An intentional life should focus primarily on the present

An intentional life should focus primarily on the present

Quick thought for today.  If you want to live an intentional life, you should focus primarily on the present.  Let me explain.  We all spend part of our days—either mentally or physically—in the past, present or future.  You’re sitting there right now in the present, but maybe you’re thinking about something you did this past weekend or dreaming about something you hope to be doing 5 years from now.  Past, present and future.  We all spend our time inhabiting each of those spaces. 

Unfortunately, most of us mess up the proportions. We spend too much time and energy on the past and the future and not enough on the present.  We look back and worry about the things we did or didn’t do.  We look forward and dream about the things we hope to eventually do.  That only leaves a small amount of our time where we’re honest to goodness living in and making the most out of the present.

I’m not saying that you should ignore the past and the future, but the present should be your priority.  Anything else means you’re focusing on things you can’t change (the past) or things that might not happen (the future).  Here are a few suggestions on how to get the balance right.

How to use your past:  Don’t obsess over it.  Don’t waste your time thinking about regrets or wishing you had done or said things differently.  Don’t cling to bitterness.  Don’t hold grudges. Instead, think fondly of the good times and be grateful for the wisdom earned and lessons learned from the challenging times.  Use it as a foundation to build on.  Remember the people, places and things that made you who you are.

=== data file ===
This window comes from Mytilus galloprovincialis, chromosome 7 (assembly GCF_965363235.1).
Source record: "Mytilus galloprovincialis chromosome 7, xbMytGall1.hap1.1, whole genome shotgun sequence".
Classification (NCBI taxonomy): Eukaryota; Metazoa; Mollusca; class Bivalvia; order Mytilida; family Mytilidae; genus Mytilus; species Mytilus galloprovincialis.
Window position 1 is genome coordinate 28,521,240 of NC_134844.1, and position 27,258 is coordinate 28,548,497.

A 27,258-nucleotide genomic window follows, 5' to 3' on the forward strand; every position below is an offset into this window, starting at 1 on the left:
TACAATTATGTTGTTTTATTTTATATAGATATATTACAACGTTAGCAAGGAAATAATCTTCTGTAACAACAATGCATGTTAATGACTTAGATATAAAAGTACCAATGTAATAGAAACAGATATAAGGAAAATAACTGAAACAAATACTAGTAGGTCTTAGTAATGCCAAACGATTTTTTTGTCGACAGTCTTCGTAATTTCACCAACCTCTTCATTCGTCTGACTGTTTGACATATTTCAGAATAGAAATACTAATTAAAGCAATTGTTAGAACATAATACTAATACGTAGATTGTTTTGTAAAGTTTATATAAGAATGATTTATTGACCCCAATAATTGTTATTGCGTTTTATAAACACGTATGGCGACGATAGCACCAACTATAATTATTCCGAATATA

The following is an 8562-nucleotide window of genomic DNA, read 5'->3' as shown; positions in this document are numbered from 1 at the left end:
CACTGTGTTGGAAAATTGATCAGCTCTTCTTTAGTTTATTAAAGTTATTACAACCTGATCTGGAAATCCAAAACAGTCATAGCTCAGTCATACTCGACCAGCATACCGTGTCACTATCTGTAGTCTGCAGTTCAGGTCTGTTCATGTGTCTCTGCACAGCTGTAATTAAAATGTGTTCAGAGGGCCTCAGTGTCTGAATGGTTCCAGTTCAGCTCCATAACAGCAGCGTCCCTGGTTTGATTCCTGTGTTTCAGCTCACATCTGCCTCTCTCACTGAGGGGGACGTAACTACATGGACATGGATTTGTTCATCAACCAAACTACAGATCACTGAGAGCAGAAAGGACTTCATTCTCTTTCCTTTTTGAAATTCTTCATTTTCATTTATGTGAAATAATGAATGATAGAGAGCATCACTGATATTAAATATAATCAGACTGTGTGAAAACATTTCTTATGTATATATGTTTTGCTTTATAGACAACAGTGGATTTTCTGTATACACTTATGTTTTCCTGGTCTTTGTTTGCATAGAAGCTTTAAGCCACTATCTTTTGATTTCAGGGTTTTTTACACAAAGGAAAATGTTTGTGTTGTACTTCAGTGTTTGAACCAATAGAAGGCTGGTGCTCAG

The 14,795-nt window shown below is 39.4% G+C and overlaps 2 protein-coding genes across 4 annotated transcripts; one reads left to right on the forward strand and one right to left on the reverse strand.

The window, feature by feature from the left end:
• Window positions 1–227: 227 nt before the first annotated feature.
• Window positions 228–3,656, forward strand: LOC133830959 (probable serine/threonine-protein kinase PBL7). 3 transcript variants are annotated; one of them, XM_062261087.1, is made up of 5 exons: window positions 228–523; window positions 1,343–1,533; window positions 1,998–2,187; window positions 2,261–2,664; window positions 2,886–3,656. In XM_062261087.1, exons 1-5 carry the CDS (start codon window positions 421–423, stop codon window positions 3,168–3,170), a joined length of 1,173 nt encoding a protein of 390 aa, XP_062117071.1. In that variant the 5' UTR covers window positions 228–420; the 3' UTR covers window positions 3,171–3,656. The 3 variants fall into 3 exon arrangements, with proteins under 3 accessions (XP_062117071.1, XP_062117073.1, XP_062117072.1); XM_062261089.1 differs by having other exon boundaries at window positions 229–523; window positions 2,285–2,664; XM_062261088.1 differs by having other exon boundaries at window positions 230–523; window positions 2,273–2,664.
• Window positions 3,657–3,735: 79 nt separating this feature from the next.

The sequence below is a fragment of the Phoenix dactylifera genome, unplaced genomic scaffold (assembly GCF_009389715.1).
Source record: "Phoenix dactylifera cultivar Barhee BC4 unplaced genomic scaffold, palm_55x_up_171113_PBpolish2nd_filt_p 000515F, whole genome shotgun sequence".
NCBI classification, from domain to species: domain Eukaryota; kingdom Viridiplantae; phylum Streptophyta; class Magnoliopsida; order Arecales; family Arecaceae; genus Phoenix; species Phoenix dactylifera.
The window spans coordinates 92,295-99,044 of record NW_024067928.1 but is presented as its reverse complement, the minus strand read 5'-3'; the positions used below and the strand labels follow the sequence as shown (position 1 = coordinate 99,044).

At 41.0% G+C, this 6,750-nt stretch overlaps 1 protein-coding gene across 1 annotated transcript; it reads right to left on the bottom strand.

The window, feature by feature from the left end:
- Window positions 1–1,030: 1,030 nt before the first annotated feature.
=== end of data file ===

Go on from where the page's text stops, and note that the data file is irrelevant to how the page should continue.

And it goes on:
How to prepare for your future:  Don’t push everything to the future.  Don’t treat it as some magical time where you’ll finally start living.  Delayed gratification is great if it’s allowing you to work toward something, but it becomes a problem if it becomes an excuse for life avoidance.  Use the runway between the present and the future for planning and preparation.  Use it to set the proper direction for your life and to get any necessary prerequisites out of the way.  Use it to set goals, dream, plan, save and even to experiment.  All of those things will help you hit the ground running and make the most out of your future years. 

How to live in the present:  Don’t get bogged down in the routine of life.  Don’t focus all your time on the maintenance of living.  Don’t live a life that is frantic and unintentional.  Be present in your days, with your friends and during experiences like vacations rather than worrying about how to make it look a certain way on social media.  Decide what you really want out of life and start doing that.  Today.  Even if you have to start small, start.  Have intentional action in your relationships, activities, health, hobbies, pursuits and every other area of your life.  Be proactive.  Learn.  Do.  Go.  Experiment.  Take risks.  In other words, live.   

A good balance of past/present/future is something like 10/60/30.  If yours looks more like 30/20/50, you’re not really living life.  You’re worrying about the life you’ve already lived and dreaming about a life you hope to someday live. 

At Intentional Retirement, we believe that retirement is an intentional way of living that prioritizes freedom, fulfillment, purpose and relationships.  It starts today and is an incremental process of aligning your lifestyle and actions with your highest priorities.  To do that, you need to focus on the present.  Stop fretting over what is past or dreaming about what is to come.  Today is a new day.  Start doing.

Be Intentional,

Joe

The importance of friends to a healthy, happy retirement

The importance of friends to a healthy, happy retirement